The Dr. Carter G. Woodson Lyceum: Integrating the Study of Black History in School Curricula
June 18, 2019
June 17, 2019
About the new summer institute for educators
Marshall’s new summer institute, called "The Dr. Carter G. Woodson Lyceum: Integrating the Study of Black History in School Curricula," is being funded through a grant of $17,100 from the West Virginia Humanities Council and a commitment of more than $40,000 from lyceum resources in cash and in-kind contributions. It is the second lyceum institute funded through collaboration with the West Virginia Humanities Council to assist teachers seeking advanced study in black history and literature.
"This institute provides instruction in a much-needed area," Morris said. "We’re still playing catch-up in putting the study of black history on equal footing with other chapters about history and literature. Woodson believed there was just one history, and African Americans were mostly left out. He didn’t want separate histories for blacks and other races – just one history that includes all people.
"We’re still addressing that problem," Morris said. "Black history is now more popular than ever, but few educators and their schools have been properly prepared in this area. As a result, black history has not been fully integrated into school curricula in most places. However, most educators I know want to learn more about black history, and we plan to give them tools to be successful in their classrooms."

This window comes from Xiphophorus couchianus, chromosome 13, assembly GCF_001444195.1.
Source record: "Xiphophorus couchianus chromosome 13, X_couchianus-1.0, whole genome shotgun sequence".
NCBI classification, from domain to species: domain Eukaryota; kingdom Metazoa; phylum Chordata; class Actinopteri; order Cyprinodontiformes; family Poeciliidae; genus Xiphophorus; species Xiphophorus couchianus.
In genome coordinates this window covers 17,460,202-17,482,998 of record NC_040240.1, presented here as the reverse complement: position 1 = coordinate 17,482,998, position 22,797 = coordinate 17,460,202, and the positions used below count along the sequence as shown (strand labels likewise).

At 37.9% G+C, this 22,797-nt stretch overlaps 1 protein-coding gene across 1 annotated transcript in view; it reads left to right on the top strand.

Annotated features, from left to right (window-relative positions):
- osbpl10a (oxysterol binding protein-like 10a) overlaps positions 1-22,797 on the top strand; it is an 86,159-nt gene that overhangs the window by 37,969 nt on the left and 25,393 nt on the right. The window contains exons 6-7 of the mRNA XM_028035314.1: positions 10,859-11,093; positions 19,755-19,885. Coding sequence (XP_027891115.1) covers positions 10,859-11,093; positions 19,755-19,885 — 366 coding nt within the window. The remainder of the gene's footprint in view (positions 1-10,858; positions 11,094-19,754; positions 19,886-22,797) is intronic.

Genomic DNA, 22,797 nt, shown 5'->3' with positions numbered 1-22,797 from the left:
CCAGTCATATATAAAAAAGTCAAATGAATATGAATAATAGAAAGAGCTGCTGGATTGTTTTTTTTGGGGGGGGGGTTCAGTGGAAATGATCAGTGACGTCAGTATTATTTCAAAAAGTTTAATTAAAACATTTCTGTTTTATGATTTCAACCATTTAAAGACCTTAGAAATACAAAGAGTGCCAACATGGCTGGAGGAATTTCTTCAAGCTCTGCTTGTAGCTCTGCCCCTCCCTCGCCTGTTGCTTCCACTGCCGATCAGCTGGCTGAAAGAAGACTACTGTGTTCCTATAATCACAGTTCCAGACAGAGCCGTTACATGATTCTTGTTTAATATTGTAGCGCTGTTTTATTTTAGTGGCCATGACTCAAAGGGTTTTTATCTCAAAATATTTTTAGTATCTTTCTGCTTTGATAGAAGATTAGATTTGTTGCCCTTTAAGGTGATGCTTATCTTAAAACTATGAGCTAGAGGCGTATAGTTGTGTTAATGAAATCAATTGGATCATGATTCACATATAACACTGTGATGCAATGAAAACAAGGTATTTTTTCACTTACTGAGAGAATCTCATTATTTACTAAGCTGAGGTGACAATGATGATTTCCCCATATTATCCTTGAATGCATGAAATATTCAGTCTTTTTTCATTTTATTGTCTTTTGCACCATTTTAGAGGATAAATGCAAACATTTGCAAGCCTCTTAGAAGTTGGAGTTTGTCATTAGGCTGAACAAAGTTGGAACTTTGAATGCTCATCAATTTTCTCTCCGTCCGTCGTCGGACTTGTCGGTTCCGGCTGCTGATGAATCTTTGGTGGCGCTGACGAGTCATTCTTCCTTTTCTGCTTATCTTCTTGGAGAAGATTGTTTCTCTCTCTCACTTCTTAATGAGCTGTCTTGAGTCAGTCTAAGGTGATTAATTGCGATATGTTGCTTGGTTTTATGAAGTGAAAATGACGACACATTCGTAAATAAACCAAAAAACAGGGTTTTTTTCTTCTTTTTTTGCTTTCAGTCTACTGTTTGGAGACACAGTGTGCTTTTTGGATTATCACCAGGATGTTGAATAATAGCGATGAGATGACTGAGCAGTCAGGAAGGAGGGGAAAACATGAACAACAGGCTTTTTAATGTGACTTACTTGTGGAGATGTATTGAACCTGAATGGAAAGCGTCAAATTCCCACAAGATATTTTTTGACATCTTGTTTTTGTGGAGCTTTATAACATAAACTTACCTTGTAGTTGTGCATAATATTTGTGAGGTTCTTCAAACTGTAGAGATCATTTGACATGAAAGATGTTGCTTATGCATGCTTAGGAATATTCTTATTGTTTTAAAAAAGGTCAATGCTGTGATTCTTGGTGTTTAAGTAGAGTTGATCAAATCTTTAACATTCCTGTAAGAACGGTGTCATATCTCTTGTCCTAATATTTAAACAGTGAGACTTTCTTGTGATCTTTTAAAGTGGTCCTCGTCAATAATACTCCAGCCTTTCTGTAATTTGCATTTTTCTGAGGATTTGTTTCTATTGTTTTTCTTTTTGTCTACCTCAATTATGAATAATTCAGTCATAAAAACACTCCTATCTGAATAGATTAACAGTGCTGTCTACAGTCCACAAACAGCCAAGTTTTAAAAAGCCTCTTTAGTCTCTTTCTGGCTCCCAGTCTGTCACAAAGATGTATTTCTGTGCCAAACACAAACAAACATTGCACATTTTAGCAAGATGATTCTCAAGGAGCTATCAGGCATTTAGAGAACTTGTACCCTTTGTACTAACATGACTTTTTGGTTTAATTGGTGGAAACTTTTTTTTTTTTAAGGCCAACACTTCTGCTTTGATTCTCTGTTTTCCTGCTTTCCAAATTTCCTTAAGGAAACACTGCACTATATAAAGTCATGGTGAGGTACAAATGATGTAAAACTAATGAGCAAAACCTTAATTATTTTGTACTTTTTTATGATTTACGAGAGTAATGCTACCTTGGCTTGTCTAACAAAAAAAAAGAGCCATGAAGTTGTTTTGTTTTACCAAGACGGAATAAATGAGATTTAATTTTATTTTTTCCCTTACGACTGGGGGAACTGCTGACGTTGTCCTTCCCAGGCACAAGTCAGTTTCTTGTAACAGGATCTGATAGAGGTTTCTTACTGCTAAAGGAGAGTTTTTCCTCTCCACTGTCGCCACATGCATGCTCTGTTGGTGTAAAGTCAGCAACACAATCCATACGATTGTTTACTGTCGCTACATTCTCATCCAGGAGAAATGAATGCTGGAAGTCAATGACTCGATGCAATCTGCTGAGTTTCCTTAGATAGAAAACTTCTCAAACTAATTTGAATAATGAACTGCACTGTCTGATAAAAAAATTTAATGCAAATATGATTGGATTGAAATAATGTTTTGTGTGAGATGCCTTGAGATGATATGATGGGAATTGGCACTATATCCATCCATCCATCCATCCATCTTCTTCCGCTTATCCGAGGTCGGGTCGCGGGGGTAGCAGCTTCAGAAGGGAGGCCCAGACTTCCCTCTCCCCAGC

The institute emphasizes the teachings of Carter G. Woodson, who was a graduate of Douglass School in 1896 and its principal from 1900 to 1903, before he became an international figure and was recognized as the "Father of Black History." The lyceum’s previous institute was offered to the state’s teachers in 2017.
Twenty educators will be selected for the program, and they will study Woodson, black history, black literature and how to incorporate black history in their programs. They will also visit historic sites in the area. All sessions, except field trips, will take place on Marshall University’s Huntington campus June 17-21 and will be taught by national experts, including Marshall University faculty members and local historians.
The lyceum’s funding includes the teachers’ tuition for three graduate credits and provides them with a stipend of $500. Teachers will be required to commute to Marshall, collaborate with their instructors and peers, and create lesson plans for sharing with other educators on the lyceum’s website. Several lesson plans from the 2017 institute are available at www.marshall.edu/woodsonlyceum.
Applicants should apply at: https://www.surveymonkey.com/r/L5VV8JB by 5 p.m. March 15, 2019. Questions should be addressed to Burnis Morris, Carter G. Woodson Professor and director/co-founder of the lyceum, at email@example.com.